Testimony to City Council on Reporting on Parks Capital Expenditures

New York City Council Committee on Parks & Recreation: Hearing on Int. 1680, in Relation to Reporting on Park Capital Expenditures
December 5, 2017
Emily Walker, Director of Outreach & Programs

Good morning, my name is Emily Walker, and I am the Director of Outreach & Programs at New Yorkers for Parks. I want to thank the City Council Committee on Parks and Recreation for inviting us to speak on this important issue today. As the citywide, independent advocate for parks and open spaces throughout New York City, the process of capital improvements in parks has long been of great interest to us.

NY4P has long understood that the capital process for parks is a broken one, and the new legislation being discussed today reflects that deep frustration with the process – a frustration we believe is shared by everyday New Yorkers, members of the City Council, and the agency itself. In 2014, New Yorkers for Parks undertook a detailed survey of the process of capital projects management as it related to not just the Parks Department, but other City agencies that complete capital construction projects. Our findings showed that other City agencies were often able to execute capital projects more quickly, nimbly, and under-budget than Parks. These findings shaped a set of recommendations to NYC Parks that we are proud to say have had real impacts on how the agency manages this process. While we have stated this before, we believe it is still worth noting that the nature of parks make them inherently more challenging to improve – there are simply more stakeholders, more varied kinds of construction projects, and a procurement system beyond the agency’s control that result in some of the frustrations we’ve heard expressed today.

Despite these frustrations, we do want to commend NYC Parks on the changes it has implemented regarding the capital process. Many of these changes have made the process more transparent to the public, such as the development of the Parks Capital Tracker tool. This tool provides an invaluable service to the public in terms of understanding the process of how parks get built; what phase a specific project is in at any given time; and when folks can expect to see their park projects completed.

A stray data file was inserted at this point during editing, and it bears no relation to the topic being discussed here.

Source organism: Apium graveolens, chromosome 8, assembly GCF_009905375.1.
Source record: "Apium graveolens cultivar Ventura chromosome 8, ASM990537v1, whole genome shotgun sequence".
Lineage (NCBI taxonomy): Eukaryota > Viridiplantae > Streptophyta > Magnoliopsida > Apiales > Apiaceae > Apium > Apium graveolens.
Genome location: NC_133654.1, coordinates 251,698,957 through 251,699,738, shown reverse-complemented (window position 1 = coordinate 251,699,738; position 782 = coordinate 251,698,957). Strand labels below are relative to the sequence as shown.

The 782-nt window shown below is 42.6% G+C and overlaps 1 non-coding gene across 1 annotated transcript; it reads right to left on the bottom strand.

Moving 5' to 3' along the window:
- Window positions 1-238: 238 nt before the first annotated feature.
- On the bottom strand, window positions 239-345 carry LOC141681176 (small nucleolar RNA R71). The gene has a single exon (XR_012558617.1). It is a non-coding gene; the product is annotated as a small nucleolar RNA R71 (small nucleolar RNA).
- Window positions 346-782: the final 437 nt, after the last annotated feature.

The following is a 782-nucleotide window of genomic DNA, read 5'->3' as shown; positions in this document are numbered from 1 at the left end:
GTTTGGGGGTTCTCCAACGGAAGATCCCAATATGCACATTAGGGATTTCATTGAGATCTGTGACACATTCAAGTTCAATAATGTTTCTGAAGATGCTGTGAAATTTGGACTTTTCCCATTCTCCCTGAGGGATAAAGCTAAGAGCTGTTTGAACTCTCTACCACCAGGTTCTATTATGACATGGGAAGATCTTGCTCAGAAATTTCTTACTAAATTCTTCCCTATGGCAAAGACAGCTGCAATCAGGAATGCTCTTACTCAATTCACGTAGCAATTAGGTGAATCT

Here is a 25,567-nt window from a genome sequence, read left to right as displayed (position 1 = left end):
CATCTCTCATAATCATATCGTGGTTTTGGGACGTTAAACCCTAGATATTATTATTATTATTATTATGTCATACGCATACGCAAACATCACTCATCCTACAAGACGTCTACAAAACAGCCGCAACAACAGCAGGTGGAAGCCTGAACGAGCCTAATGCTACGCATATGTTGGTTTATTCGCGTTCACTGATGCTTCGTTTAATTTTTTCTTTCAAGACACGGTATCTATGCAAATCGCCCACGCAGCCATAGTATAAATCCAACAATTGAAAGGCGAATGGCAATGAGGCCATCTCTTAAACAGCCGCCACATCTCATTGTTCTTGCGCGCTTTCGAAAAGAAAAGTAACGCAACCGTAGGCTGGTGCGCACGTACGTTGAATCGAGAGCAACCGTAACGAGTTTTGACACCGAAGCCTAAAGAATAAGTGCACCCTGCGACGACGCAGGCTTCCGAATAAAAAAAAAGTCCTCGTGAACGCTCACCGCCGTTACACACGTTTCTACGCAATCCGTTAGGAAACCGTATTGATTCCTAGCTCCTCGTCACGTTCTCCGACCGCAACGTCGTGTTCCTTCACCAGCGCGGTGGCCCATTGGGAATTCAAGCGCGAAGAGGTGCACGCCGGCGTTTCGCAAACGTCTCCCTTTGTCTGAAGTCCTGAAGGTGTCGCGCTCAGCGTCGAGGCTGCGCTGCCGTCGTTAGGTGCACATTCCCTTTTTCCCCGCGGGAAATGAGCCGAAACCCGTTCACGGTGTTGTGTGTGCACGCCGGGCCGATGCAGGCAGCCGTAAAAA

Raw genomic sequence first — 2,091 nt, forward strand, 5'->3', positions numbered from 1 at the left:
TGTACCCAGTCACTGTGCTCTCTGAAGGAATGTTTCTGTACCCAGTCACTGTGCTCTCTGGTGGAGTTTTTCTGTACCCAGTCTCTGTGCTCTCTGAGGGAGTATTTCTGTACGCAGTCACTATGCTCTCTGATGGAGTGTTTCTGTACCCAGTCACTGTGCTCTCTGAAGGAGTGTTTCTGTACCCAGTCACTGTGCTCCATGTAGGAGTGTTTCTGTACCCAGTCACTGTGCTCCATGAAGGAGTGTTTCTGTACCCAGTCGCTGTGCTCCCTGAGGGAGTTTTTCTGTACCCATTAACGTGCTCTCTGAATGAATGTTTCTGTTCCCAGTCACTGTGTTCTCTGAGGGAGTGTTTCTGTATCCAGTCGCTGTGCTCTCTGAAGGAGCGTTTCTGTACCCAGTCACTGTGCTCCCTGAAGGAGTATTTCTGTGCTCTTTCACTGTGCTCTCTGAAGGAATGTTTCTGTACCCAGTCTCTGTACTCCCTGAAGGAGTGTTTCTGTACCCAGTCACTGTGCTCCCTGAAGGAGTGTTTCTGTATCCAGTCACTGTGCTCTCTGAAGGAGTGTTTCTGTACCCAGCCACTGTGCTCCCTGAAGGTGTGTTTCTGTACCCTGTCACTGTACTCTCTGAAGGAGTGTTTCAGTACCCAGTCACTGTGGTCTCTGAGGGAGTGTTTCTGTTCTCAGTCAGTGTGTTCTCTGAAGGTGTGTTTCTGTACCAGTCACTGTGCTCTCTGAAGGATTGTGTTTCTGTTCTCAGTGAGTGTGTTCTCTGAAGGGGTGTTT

However, we would encourage NYC Parks to make this tool more readily available to the public through the home page of the NYC Parks website, as it is still not apparent where to find this tool within the site. There is valuable information kept within the Capital Tracker that could clarify the status of park renovations for the everyday users of a given space, but without an easy or intuitive way to find this tool, it will fail to serve its purpose in changing the public narrative about park capital improvements. Recent Mayoral and Council funding commitments to the capital division at Parks have allowed the agency to continue to build the ranks of staff, which has also resulted in a more streamlined capital process. It is our understanding that Parks has made strides in fostering a greater sense of staff accountability and empowerment within the capital division, while also minimizing the implementation of change orders.

Regarding today’s legislation specifically, we recognize the need for more clarity about where things stand in the capital process, especially in light of the significant funding commitments made by Councilmembers citywide to improve parks in their districts. We do have some concerns that some pieces of the legislation may have the unintended effect of slowing down the overall process by adding another layer of required reporting, without funding to provide additional staff to take on these tasks.

However we do agree with the following changes to the Tracker with some caveats, namely:

  • Sharing information on project delays would go a long way toward accountability and transparency, but do not feel that NYC Parks has enough capital staff capacity to regularly report on any such delays.
  • Attaching the Council District and Community District information to a given project in the Capital Tracker makes sense, as this is information that already exists on the NYC Parks website for each open space in the agency’s purview. However, the Capital Tracker should be easy to find on Parks’ website to begin with.  
  • We would like to see clarity on the reporting requirements that ask for the ‘average’ amount of time for project completion, as well as the total number of capital projects currently under the NYC Parks jurisdiction. For the first requirement, it’s unclear if the average would be a mean or a median, and we believe this distinction would impact the reported figure that the Council seeks to know.
  • We also believe the requirement around the total number of capital projects is unclear as written – since many projects in the pipeline are only partially funded, it’s unclear if projects that have had some, but not all, funding allocated would be included in this tally. Additionally, the legislation as written doesn’t stipulate how to account for capital projects that are bundled across a borough, which is a common tactic used by the agency.

New Yorkers for Parks does believe that more steps could be taken to make the capital expenditure process more transparent, and we hope our comments today have helped the Council and Parks Committee consider ways to reasonably improve this process for both the City Councilmembers who provide vital funding for park improvements in their districts, as well as the everyday New Yorkers who benefit from these improvements. We look forward to working with both the Council and NYC Parks on continuing to reform the system of capital projects. Thank you for the opportunity to speak, and I welcome any questions you might have.

Download the pdf of our testimony.